There are genuine refugees. The proposition that the government seems to advance is that that is an alien concept. There is a notion in this government that rejects the idea that people have any rights to appeal for refugee status in this country. Why else would the government constantly refer to these people as 'illegals'? They do not even acknowledge the legal right that people have to seek political refuge.

What we have at this time throughout the world is probably the greatest period of social distress and displacement of people that we have seen since the Second World War. There are more displaced people, more asylum seekers and more refugees on the planet today than at any time since the extraordinary upheavals of 1945. Our response calls upon us to acknowledge that there is a huge crisis throughout the world. Our response should not be to draw up the bridges and say, 'We don't want to know anything about that.' Our response should be to engage through the international community and the regional processing arrangements to ensure that Australia does its bit to end the human misery.

That is why we have committed to the highest numbers ever for humanitarian settlement. That is why we have committed to ensure that people are treated properly. We also have to acknowledge that desperate, downtrodden people will do desperate things. We have to stop that occurring when it endangers their lives. We are supporting this bill because we acknowledge that people's safety comes first—much before any partisan advantage that politicians can derive on human rights.

We know that the regional processing arrangements work. The government is acknowledging that in the fact that it has brought this legislation forward. We know that the agreements that have been negotiated with Papua New Guinea and Nauru are very important in stopping the actions of those criminal syndicates. We also note, however, that there is no reason why those actions in themselves should legitimise the mistreatment of people as part of a deterrent.

This issue was first raised through the Malaysia agreement. I have already mentioned Tony Abbott's response to that, but I have not forgotten the fact that the Greens and the Liberal opposition at the time came together to stop that. I can understand that the conservatives in this country would play politics hard on these issues. We now know, though, that the real reason they did it was not because the agreement was not any good. I can remember Joe Hockey in tears. Do you remember that? There were extraordinary scenes of Joe Hockey in tears. He said he would not send unaccompanied kiddies across to Malaysia. Yet he has sat in a cabinet of a government that has done the sorts of things that this government has done to people on Nauru. We know that the real reason the Liberals opposed the Malaysia agreement was not that they thought it was morally objectionable. They opposed it because they thought it might work and take away from the Liberal opposition at the time a major political weapon that they could use against the Labor government.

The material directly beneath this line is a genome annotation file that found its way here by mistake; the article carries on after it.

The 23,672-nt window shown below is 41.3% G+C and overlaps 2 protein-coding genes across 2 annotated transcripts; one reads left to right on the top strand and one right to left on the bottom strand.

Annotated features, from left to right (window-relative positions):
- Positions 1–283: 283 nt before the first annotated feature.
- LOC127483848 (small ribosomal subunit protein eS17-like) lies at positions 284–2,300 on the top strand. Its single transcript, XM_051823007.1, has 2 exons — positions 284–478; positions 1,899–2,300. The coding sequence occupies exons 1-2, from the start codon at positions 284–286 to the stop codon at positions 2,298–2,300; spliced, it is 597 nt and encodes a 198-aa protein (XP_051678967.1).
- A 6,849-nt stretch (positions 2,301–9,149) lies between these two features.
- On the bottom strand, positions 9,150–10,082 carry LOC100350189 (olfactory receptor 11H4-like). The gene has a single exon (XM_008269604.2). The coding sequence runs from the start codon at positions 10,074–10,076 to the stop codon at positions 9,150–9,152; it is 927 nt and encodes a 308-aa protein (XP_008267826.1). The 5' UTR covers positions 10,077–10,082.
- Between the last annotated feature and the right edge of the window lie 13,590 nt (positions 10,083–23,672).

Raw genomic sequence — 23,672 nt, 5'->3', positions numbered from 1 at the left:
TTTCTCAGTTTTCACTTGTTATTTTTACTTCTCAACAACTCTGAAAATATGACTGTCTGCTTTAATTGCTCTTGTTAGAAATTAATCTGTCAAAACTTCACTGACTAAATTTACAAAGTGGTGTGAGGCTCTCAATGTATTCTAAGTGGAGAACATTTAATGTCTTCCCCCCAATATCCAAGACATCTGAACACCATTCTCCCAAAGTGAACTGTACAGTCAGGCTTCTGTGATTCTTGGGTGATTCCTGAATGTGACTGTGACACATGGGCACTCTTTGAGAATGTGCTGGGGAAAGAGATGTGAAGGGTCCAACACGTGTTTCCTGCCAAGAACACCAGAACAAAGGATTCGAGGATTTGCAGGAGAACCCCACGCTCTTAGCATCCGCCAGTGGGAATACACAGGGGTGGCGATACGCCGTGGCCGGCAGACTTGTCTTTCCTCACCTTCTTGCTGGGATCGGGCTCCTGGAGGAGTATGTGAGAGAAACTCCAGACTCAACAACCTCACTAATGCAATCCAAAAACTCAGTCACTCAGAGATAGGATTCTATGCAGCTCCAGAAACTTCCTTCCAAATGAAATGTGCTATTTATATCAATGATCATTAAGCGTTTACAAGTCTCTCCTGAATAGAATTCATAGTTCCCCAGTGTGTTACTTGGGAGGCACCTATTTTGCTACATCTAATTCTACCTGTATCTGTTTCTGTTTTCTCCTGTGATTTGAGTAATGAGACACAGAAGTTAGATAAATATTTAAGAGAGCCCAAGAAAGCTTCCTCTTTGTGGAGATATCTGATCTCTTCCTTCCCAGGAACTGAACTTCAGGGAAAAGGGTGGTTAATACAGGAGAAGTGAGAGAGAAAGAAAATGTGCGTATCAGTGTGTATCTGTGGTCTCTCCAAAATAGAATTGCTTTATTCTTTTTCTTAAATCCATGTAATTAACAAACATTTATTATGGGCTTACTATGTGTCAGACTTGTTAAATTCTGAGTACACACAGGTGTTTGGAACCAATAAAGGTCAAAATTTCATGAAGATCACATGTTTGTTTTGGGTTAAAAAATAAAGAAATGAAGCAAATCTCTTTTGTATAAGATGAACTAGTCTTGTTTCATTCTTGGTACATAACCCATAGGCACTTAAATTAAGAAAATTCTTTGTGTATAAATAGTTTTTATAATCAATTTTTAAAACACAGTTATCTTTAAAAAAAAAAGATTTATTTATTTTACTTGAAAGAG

Yesterday the Leader of the Opposition reminded the government of another truth about this country. It is probably one of the single most important truths about this issue. That is that this country as a nation has been made great because of migration. It has been made great because of multiculturalism. It has been made great because of our diversity. We are a country that should believe—and I believe the overwhelming number of people do believe this—that we are great because we embrace every faith, every flag and every culture. It is our good fortune that people are attracted to this country and are able to live lives that do not call upon them to turn their backs on other cultures. That is at the heart of multiculturalism.

Multiculturalism is so vital to the prosperity of this nation. Yet, since 2001, we have seen this issue be exploited by the most racist and xenophobic in this country, tearing at the fabric, the very idea, of a multicultural Australia. We are saying that we as a nation need to move beyond that. We need to turn our backs on that sort of division and help this community reach an understanding of how important it is not only to honour our international obligations but to demonstrate that we are not a soft touch but that we are a country that acknowledges the strengths of diversity and understands the importance of a national consensus around multiculturalism.

Labor's approach is founded on that principle—that is, our obligations to the international community, international conventions, international treaties and international human rights. Our approach is to ensure that this nation is welcoming of people of all faiths, and there is a demand that we place upon them of the shared respect and tolerance of other faiths. And our approach is that we have to find a place for the most vulnerable in the world; they should be able to come to this country safely and they should come legitimately. On that basis, we are saying that we will support the government in its efforts, but we will not endorse the dehumanising, inflammatory language or the vicious attempts to divide and to shame those that take a different view or those that seek to exercise their rights to approach this country for the purposes of political asylum.

Some hope that this bill might be an opportunity to change the terms of political debate in this country. I am not quite certain that that will occur; but we could at least proffer the idea that, as a country, we should be calling on this parliament to enact laws for a nation that is compassionate, that is strong, that is generous, that is secure, that is safe and that is fair. I look forward to that actually happening.